‘...I’m from an old school that believed that music and musicians could change things - maybe not radically and maybe not quickly, but that the seeds for change could definitely be sown with songs and videos and shows and interviews.’
Niall O’Conghaile aka The Niallist is talking about the music that inspired him to become a musician, a producer, a DJ, a one-man-disco-industry, and a Performer Extraordinaire.
Niall makes music that moves you “physically, mentally and emotionally. Dance music, for want of a better term!” But it’s always been about more than that.
Let’s turn to the history book…
When Brian Eno was working with David Bowie in Germany, he heard Donna Summer’s “I Feel Love” in a record shop. Eno bought the single and ran, holding it aloft, back to Bowie in the studio, where he announced, like a pop John-the-Baptist, ‘I have heard the future.’
Niall is part of that future and his musical output is quite phenomenal and brilliant.
But it’s not just music that Niall has made his own, you’ll know him as a star blogger on Dangerous Minds, and perhaps through his work on the blogs Shallow Rave, Weaponizer, Menergy and his site, Niallism.
Niall also DJs / organizes club nights with Menergy and Tranarchy, and is the keyboard player with Joyce D’Ivision. All of which, for my money, makes The Niallist one of the most exciting, talented and outrageous DJ/producers currently working in the UK. Not bad for a boy who started out spinning discs on one turntable at school.
Now, it’s strange how you can spend much of your working day with someone and yet never really know that much about them. Wanting to know more about the extraordinary Niallist, I decided to interview him for (who else?) Dangerous Minds, and this is what he said.
DM: Tell me about how you started in music? Was this something to moved towards in childhood?
The Niallist: ‘Yeah, music is something I remember affecting me deeply as a kid. My sister, who is older than me, was a huge Prince fan and naturally that teenage, female, pop-music enthusiasm rubbed off on me. I would read all her old copies of Smash Hits and create my own scrap books from the magazines, even though the bands were, by then, either non-existent or pretty naff.
‘My brother was into more serious, “boy” music, which I didn’t like as a child, but which I really appreciated when I hit puberty. He had a big box of tapes that was crucial to me, even though he didn’t like me borrow them, but he had pretty much all Led Zep’s albums in there, Jimi Hendrix, The Doors, Bowie, The Stone Roses, and I particularly remember him getting a copy of Nevermind when it had just come out, which was a key discovery. That box smelt of Dettol and musty cassettes, and to this day the smell of Dettol still takes me back!’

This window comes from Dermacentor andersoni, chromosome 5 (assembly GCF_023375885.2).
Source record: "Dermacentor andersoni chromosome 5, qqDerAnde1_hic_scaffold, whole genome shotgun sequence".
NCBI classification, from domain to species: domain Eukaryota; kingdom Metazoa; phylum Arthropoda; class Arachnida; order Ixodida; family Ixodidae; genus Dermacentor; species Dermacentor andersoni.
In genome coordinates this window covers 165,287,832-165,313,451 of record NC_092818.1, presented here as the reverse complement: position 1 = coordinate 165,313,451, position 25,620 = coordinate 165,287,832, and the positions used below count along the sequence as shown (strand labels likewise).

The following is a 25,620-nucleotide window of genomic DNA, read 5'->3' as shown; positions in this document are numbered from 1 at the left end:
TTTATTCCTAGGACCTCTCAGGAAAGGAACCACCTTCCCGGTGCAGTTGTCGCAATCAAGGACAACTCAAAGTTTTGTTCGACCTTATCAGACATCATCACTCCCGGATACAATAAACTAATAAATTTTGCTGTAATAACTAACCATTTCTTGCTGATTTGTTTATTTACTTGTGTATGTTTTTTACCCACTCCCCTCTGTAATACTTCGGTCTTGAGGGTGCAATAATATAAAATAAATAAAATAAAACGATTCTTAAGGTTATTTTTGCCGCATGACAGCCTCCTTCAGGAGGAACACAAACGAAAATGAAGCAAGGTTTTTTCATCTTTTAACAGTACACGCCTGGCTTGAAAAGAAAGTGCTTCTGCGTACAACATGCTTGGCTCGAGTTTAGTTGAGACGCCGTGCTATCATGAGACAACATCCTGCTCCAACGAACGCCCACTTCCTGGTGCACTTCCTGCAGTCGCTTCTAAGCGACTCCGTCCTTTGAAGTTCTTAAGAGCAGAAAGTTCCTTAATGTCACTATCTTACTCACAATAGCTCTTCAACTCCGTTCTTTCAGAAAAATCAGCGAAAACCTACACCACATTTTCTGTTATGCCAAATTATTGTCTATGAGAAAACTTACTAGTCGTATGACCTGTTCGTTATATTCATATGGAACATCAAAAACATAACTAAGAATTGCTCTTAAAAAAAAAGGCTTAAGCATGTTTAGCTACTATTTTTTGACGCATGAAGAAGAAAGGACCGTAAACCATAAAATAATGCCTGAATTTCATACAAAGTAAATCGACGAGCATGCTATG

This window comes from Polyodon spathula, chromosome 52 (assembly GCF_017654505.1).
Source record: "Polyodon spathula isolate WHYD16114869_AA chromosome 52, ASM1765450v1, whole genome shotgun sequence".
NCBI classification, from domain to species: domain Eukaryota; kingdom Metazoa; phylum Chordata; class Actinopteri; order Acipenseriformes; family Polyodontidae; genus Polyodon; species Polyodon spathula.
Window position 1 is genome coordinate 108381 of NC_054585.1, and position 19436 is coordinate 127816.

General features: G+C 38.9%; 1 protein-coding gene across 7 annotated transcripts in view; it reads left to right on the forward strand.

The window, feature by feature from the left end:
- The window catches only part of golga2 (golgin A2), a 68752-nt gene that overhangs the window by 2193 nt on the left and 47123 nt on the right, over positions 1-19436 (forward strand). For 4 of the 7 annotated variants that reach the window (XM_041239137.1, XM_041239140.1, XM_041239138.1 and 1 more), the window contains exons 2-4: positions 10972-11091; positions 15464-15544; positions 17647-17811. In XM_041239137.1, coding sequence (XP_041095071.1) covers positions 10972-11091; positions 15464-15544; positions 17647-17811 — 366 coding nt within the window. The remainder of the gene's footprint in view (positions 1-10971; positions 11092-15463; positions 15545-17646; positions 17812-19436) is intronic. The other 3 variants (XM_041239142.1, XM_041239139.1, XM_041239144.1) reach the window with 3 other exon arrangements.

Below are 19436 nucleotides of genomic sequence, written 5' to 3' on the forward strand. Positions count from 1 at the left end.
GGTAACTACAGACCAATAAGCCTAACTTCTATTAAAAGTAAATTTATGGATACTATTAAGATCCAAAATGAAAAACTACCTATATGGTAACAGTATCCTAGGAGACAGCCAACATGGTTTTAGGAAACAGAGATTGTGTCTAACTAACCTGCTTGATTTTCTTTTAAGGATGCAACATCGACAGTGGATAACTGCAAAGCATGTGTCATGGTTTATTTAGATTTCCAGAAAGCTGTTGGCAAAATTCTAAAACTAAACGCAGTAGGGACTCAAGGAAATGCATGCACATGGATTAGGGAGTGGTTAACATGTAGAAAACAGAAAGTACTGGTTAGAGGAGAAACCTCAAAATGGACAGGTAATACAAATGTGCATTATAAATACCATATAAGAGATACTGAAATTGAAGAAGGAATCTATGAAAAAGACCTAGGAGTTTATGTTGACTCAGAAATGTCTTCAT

What were your early tastes in music? What were those key moments when a song a record made you realise this was what you wanted to do?
The Niallist: ‘Well, Nevermind was definitely one. I think that record started a lot of people on a musical journey. But also, I really identified with Kurt Cobain, as he was an outsider in the pop music landscape who spoke up for gay and women’s rights, which really struck a chord with me. He was a man, but he also wasn’t scared of being seen as feminine. He was a pop star, he looked scruffy and spoke with intelligence and passion. He was different. As someone else who was different, and a natural outsider, I guess I saw music as maybe a place where I could fit in and still fully express myself.
‘Call me hopelessly naive if you will, but I’m from an old school that believed that music and musicians could change things - maybe not radically and maybe not quickly, but that the seeds for change could definitely be sown with songs and videos and shows and interviews. Looking back on the early 90s now, it seems like an incredibly politically-charged time for music and pop culture. Public Enemy, NWA, Ice Cube, Huggy Bear, Bikini Kill, The Prodigy with “Fuck ‘Em And Their Law”, Pearl Jam telling Ticketmaster to fuck off, Spiral Tribe, massive illegal raves, Back To The Planet, Senser, Rage Against The Machine, the fact that RuPaul was a pop star, even Madonna’s Sex book and Erotica album for God’s sake! If you weren’t politically active or at least aware back then, you were terribly uncool. That spirit seems to have disappeared from music altogether now, which is sad.’
More from Niall, including his Top 5 picks, after the jump…